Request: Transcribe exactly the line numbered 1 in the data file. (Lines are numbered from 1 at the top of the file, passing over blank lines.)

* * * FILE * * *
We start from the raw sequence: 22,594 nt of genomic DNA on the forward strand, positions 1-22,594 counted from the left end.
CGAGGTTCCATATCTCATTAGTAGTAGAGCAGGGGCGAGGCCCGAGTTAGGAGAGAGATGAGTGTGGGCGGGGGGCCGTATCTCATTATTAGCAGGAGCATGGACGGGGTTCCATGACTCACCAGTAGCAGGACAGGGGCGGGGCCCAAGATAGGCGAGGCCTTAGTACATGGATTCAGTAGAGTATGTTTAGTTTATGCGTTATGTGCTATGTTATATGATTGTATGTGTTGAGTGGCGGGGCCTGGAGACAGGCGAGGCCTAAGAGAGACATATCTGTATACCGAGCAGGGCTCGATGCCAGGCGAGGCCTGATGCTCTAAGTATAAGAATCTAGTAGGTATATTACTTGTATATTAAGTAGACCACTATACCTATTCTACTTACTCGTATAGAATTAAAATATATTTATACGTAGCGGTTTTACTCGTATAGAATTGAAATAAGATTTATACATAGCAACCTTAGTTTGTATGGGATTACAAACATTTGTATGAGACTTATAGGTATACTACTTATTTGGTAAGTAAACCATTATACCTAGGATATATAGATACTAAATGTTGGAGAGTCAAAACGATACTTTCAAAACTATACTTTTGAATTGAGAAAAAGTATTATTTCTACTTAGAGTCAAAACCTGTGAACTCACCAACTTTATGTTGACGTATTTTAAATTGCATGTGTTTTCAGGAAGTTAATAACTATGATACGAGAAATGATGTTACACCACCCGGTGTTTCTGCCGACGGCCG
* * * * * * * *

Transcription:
We start from the raw sequence: 22,594 nt of genomic DNA on the forward strand, positions 1-22,594 counted from the left end.